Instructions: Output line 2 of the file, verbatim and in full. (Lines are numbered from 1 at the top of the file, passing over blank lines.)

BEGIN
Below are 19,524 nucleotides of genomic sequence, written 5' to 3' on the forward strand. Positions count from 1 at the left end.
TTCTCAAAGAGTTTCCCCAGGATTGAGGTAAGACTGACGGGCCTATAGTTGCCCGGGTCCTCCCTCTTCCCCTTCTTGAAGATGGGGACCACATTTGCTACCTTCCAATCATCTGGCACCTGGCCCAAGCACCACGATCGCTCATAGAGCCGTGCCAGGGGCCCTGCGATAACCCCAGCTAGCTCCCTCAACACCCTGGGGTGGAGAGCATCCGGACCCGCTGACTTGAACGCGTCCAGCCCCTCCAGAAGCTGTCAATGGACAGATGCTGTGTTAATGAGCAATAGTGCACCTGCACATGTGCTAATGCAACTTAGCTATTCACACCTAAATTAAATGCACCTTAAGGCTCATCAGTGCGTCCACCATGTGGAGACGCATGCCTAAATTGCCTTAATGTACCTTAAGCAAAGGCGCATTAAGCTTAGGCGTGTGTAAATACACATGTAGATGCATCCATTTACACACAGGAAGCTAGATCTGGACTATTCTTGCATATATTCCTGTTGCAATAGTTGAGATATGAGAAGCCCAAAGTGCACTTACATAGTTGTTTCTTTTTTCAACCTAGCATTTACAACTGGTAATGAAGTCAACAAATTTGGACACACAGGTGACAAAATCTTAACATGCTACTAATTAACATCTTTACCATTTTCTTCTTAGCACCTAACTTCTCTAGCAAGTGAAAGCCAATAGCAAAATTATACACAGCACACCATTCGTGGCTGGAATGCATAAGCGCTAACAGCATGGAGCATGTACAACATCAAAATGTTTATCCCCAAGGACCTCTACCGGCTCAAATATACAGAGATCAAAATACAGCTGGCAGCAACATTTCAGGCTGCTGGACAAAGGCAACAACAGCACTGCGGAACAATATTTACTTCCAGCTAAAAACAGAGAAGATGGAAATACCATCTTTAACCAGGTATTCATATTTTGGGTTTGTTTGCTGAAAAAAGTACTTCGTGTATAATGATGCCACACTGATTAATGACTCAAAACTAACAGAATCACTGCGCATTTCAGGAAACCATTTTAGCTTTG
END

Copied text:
TTCTCAAAGAGTTTCCCCAGGATTGAGGTAAGACTGACGGGCCTATAGTTGCCCGGGTCCTCCCTCTTCCCCTTCTTGAAGATGGGGACCACATTTGCTACCTTCCAATCATCTGGCACCTGGCCCAAGCACCACGATCGCTCATAGAGCCGTGCCAGGGGCCCTGCGATAACCCCAGCTAGCTCCCTCAACACCCTGGGGTGGAGAGCATCCGGACCCGCTGACTTGAACGCGTCCAGCCCCTCCAGAAGCTGTCAATGGACAGATGCTGTGTTAATGAGCAATAGTGCACCTGCACATGTGCTAATGCAACTTAGCTATTCACACCTAAATTAAATGCACCTTAAGGCTCATCAGTGCGTCCACCATGTGGAGACGCATGCCTAAATTGCCTTAATGTACCTTAAGCAAAGGCGCATTAAGCTTAGGCGTGTGTAAATACACATGTAGATGCATCCATTTACACACAGGAAGCTAGATCTGGACTATTCTTGCATATATTCCTGTTGCAATAGTTGAGATATGAGAAGCCCAAAGTGCACTTACATAGTTGTTTCTTTTTTCAACCTAGCATTTACAACTGGTAATGAAGTCAACAAATTTGGACACACAGGTGACAAAATCTTAACATGCTACTAATTAACATCTTTACCATTTTCTTCTTAGCACCTAACTTCTCTAGCAAGTGAAAGCCAATAGCAAAATTATACACAGCACACCATTCGTGGCTGGAATGCATAAGCGCTAACAGCATGGAGCATGTACAACATCAAAATGTTTATCCCCAAGGACCTCTACCGGCTCAAATATACAGAGATCAAAATACAGCTGGCAGCAACATTTCAGGCTGCTGGACAAAGGCAACAACAGCACTGCGGAACAATATTTACTTCCAGCTAAAAACAGAGAAGATGGAAATACCATCTTTAACCAGGTATTCATATTTTGGGTTTGTTTGCTGAAAAAAGTACTTCGTGTATAATGATGCCACACTGATTAATGACTCAAAACTAACAGAATCACTGCGCATTTCAGGAAACCATTTTAGCTTTG